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Water and the human right to food

Water is a key resource both to provide drinking water and to generate food and energy for a growing world population. A fifth of the global population lives in regions affected by water stress - in regions where more water is used than can naturally be recharged.

Is there any room for talk of transition in the Christian message?

These days everyone uses the words “change” or “transformation” yet they are used to describe very different things. The French president Emmanuel Macron speaks of the transformation of the French economy through the liberalisation of labour laws, and in his book “India Transformed” Rakesh Mohan describes the benefits achieved by 25 years of neo-liberalism. So what do church-related aid organisations like Action de Carême, Pain pour le prochain and Etre partenaires mean when they use the word “transition”? Is this concept really part of the Christian message?

Who feeds the cities?

With mega cities "mushrooming" all over the world, one must wonder how they can be supplied with enough, and healthy, food. Ideas range from an increased rural production to urban gardening and technically complex solutions like vertical indoor gardens. As Christians, we are called to side with people who live in poverty and who are marginalized. For me and my colleagues at Bread for the World, it is important to ask: What does all this mean for the rural population and for small scale farmers?

Hungry for food, hungry for justice, hungry for peace

October 16 is the World Food Day, and from October 15 to October 21, we celebrate the Churches' Week of Action on Food. So it is an appropriate time to reflect on the scandal and the shame that each night, one person in nine of all humanity goes to sleep hungry. 38 million more people than the previous year are hungry, bringing the number up to 815 million, reversing the 10-year trend of gradual reduction in hunger.

Of unbalanced diets and lopsided systems

One in eleven adults is diabetic. I happen to be one of those 422 million adults. There has been a dramatic increase in the number of those affected by Diabetes over the last quarter century. This increase points to a disturbing decrease in levels of physical activity of people, excessive weight gain among populations and a dramatic shift in how people access food. In the history of humanity, this reality indicates far-reaching changes in lifestyle, economics, and well-being.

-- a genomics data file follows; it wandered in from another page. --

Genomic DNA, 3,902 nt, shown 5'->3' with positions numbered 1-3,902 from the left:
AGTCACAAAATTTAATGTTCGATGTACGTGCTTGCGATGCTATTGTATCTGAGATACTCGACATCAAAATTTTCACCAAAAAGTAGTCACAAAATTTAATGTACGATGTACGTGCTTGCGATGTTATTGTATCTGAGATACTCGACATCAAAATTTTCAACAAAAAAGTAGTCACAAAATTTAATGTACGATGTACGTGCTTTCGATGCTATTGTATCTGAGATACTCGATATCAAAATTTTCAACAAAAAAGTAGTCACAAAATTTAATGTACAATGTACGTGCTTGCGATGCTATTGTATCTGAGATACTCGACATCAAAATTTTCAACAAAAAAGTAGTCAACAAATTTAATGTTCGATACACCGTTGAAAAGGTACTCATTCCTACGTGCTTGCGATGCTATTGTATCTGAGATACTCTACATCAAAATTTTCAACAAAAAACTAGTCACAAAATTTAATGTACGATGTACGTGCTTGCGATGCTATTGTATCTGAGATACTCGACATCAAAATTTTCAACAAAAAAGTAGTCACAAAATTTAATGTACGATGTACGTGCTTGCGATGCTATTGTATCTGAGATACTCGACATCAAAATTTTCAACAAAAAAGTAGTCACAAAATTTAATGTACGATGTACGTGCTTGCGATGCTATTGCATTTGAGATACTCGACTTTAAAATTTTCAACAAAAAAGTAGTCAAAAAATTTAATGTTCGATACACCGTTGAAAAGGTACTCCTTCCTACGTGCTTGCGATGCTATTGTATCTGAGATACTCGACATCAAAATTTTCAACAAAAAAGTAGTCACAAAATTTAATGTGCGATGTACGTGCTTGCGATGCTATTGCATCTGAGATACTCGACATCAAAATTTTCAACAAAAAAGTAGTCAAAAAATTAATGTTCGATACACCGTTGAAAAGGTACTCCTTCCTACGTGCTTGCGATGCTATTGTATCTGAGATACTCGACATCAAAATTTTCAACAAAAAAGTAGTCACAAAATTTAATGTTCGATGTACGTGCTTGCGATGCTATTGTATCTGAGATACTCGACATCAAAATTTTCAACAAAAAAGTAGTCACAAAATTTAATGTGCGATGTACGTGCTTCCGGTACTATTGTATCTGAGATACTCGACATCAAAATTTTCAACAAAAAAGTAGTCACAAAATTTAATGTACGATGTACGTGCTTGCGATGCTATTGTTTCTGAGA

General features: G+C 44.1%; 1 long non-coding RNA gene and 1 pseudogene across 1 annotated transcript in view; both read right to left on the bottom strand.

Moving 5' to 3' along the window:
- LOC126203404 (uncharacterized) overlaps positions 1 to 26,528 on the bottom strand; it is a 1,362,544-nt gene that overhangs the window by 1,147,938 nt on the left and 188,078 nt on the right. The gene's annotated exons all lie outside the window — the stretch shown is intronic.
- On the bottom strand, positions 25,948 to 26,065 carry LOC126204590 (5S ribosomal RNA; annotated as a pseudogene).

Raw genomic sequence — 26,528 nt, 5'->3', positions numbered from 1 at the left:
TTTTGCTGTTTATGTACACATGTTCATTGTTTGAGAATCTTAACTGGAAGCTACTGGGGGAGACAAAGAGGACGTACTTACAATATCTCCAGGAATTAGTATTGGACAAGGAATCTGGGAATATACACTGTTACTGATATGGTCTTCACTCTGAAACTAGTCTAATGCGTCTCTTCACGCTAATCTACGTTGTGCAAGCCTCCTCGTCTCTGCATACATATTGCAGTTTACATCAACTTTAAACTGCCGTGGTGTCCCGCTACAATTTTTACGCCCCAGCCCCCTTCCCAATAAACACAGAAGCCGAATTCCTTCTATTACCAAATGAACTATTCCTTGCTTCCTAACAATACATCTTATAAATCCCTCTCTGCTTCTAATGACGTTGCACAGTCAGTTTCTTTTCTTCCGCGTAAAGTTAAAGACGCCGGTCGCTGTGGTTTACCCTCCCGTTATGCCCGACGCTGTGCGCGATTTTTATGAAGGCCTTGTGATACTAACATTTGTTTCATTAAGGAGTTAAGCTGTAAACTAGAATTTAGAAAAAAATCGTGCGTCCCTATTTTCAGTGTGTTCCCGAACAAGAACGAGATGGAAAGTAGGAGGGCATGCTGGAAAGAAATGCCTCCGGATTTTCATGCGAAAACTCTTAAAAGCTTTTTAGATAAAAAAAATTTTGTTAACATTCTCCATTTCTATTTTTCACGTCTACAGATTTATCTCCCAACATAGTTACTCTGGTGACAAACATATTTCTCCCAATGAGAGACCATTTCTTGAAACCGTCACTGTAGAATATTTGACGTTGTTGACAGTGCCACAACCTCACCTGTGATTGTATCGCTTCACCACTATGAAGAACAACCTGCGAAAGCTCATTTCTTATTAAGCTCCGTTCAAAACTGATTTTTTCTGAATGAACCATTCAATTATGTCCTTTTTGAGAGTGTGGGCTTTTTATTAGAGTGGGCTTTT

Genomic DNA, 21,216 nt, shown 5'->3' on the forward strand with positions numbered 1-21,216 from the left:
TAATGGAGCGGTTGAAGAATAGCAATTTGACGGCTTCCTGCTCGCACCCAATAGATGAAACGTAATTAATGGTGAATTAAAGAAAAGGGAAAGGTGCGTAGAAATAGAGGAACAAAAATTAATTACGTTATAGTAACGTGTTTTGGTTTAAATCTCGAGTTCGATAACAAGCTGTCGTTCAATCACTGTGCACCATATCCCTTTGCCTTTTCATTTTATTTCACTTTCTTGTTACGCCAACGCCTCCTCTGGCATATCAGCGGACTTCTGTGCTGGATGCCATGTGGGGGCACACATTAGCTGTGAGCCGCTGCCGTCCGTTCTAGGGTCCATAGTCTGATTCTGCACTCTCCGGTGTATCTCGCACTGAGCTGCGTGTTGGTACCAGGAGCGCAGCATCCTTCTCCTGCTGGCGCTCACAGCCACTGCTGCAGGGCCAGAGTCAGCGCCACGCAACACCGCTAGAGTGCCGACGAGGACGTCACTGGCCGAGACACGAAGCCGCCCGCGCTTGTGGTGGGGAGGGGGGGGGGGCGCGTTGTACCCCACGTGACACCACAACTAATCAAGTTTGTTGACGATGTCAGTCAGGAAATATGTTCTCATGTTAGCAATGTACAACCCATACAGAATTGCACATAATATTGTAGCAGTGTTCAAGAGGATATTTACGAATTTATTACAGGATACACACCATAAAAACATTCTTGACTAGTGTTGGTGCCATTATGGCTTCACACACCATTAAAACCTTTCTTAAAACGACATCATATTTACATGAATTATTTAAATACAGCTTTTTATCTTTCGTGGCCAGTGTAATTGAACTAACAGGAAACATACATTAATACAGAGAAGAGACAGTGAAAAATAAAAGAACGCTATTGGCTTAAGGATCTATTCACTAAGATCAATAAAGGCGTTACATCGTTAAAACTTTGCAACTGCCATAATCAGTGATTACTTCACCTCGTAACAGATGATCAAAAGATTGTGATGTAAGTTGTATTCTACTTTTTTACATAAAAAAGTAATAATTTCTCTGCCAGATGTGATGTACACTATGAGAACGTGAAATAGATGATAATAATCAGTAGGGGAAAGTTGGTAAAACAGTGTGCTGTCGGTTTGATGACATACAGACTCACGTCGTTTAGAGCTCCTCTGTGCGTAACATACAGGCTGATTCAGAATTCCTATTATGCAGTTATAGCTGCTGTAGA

The water we “eat”

The Ecumenical Water Network (EWN) of the World Council of Churches (WCC) has been observing World Water Day since its inception. It is an important occasion for all those working on water issues, including the WCC, to highlight the global water crisis. Particularly the Lenten campaign of the WCC, the “Seven Weeks for Water”, is an opportunity to galvanise its constituencies to discuss issues around water.

Those who hold seeds

Women are at the heart of agriculture, yet too often their core function is neither recognised nor supported. That message stood out to me in the annual meeting of the Food for Life strategy group that I attended last November. The issues that affect women came up in all discussions, whichever goal of the Food for Life campaign, run by the Ecumenical Advocacy Alliance (WCC-EAA), was on the agenda.

“Is not this the fast that I choose…”

When God created men and all the creatures of the earth, he placed Adam in the Garden of Eden. God planted a garden eastward in Eden and he made it to grow every tree that is pleasant to the sight and good for food (Genesis 2:8-9). This may be considered as the foundation on which all other paradigms on food justice can be based. After creating Adam and Eve God made provision for their feeding and sustenance.

Earth Overshoot Day 2015

Today, 13 August 2015 is Earth Overshoot Day, meaning that, since January, humanity has already spent as many natural resources as the Earth can renew in a year. And there is still four months and a half to come!